3. Which Staff Qualifications Do They Boast? 

Installation of photovoltaic systems is technical and requires that the people doing the installation have the education and the experience to ensure that a safe and good-quality job is done. Does your solar installer employ or subcontract certified staff? Ask for proof of registration from the electrician (also called a wireman’s licence), and check that it is up-to-date.
3.1 Minimum qualifications required: The staff hired to do the manual labour, such as the scaffolding and framework need not have any official qualifications in truth, though the experience is always a bonus and something that can be queried. Installations that supply less than 1000 volts can be designed and installed by an electrical contractor recognised by the Department of Labour – proof thereof is known as the wireman's licence. 

Any work above 1.5m (which is applicable in almost every residential solar installation) requires a certificate in working at heights. According to the Occupational Health & Safety Act, the solar installer must provide a competent person to do the work and the construction regulation further stipulates that every worksite must have a fall protection plan that will cover training for working at heights, equipment for working at heights and rescue procedures for working at heights.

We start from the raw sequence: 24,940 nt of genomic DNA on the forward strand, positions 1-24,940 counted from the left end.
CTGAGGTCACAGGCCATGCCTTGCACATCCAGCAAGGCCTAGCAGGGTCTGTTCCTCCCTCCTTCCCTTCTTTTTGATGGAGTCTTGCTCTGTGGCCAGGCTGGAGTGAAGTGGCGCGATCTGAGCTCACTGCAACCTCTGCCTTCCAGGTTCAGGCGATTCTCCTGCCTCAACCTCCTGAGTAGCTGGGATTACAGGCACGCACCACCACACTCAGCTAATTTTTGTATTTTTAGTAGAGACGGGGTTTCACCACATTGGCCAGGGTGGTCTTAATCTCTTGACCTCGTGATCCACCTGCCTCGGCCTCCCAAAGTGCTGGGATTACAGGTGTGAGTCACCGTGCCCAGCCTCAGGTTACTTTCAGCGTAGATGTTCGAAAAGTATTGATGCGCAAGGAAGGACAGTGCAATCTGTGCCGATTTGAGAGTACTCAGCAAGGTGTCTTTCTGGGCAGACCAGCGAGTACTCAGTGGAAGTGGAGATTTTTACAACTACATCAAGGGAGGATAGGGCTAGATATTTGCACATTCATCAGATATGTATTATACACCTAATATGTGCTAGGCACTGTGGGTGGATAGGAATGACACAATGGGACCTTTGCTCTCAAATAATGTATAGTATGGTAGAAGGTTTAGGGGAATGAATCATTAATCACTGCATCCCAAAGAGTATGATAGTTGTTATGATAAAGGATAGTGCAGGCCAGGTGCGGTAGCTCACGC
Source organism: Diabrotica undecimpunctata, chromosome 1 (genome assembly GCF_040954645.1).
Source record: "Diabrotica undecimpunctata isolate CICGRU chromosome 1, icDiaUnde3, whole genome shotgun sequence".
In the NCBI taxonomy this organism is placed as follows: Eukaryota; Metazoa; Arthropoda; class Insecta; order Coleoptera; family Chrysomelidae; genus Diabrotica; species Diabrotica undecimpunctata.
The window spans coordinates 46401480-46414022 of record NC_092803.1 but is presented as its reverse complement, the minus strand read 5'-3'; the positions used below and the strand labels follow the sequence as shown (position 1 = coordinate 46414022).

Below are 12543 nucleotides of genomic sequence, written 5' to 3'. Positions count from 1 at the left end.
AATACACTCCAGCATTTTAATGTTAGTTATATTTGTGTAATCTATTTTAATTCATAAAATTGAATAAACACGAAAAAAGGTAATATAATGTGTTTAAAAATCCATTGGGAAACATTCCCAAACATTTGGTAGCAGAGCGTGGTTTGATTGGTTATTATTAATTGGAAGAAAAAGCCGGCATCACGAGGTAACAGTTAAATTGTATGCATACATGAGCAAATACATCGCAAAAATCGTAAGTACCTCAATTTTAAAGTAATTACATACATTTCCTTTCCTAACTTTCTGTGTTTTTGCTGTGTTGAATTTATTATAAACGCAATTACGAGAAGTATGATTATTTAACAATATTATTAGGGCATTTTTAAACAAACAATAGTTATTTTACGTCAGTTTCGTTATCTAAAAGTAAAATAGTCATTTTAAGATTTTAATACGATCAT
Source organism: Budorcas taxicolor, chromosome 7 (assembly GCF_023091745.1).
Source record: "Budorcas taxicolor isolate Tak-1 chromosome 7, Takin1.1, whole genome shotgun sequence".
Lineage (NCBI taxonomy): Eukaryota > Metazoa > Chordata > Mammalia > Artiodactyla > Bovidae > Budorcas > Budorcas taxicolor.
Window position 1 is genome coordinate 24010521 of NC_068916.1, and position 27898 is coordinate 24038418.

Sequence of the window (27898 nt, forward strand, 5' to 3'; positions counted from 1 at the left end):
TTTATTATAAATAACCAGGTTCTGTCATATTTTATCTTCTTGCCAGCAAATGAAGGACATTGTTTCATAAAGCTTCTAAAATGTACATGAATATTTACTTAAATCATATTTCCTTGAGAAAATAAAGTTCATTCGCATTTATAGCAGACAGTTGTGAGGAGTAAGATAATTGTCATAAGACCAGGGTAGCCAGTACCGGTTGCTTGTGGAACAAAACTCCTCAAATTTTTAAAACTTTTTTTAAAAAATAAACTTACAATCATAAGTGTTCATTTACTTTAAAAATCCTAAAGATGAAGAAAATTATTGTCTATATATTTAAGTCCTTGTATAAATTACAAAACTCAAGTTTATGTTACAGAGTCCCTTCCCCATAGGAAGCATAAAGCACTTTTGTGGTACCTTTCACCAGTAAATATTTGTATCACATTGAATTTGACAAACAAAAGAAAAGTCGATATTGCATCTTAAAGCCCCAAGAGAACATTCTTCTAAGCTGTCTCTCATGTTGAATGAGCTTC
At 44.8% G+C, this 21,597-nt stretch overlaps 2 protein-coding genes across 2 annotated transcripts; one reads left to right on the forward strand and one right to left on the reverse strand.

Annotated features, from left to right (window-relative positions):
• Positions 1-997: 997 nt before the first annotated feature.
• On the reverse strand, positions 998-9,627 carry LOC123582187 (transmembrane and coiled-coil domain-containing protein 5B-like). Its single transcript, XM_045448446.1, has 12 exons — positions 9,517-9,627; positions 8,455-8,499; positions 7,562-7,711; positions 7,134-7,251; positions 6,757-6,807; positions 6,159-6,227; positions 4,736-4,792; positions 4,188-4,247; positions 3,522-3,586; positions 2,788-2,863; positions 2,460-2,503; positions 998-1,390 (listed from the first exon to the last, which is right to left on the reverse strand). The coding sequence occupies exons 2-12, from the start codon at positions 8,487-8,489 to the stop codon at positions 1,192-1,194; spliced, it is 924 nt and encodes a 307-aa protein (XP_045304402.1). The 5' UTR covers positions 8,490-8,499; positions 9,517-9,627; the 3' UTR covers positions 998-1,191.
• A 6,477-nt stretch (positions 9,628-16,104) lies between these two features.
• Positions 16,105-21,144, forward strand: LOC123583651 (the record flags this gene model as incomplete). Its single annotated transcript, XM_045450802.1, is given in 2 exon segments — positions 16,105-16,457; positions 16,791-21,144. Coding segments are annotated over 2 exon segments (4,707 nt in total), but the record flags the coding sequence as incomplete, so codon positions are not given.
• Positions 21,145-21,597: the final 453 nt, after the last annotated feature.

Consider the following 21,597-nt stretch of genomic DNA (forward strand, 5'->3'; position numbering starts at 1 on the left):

4. What are Your Warranties/Guarantees?

Make sure you obtain all warranties and guarantees on offer, both for the installation as a whole and for the components of the system (solar panels, inverter, battery and the structure of the system). Double-check if there are any differences between the manufacturers and the installers warranties and guarantees. As there are various components to a photovoltaic system, each of which is oftentimes covered by a different warranty from the manufacturer it is crucial that the installer fully explain each one.

Typical warranties to discuss with the installer of your PV system:

  • Workmanship: Workmanship and components of the system wherein the warranty should cover the cost of labour and replacement parts in the event of system malfunction or failure.
  • Solar Panel Warranty: Solar panels generally have their own warranty which is oftentimes specified in two parts, being:
  1. The actual product warranty (to cover materials and workmanship); and
  2. Panel performance warranty – to cover expected output of the panels over a given time period taking into account the annual degradation of the panels.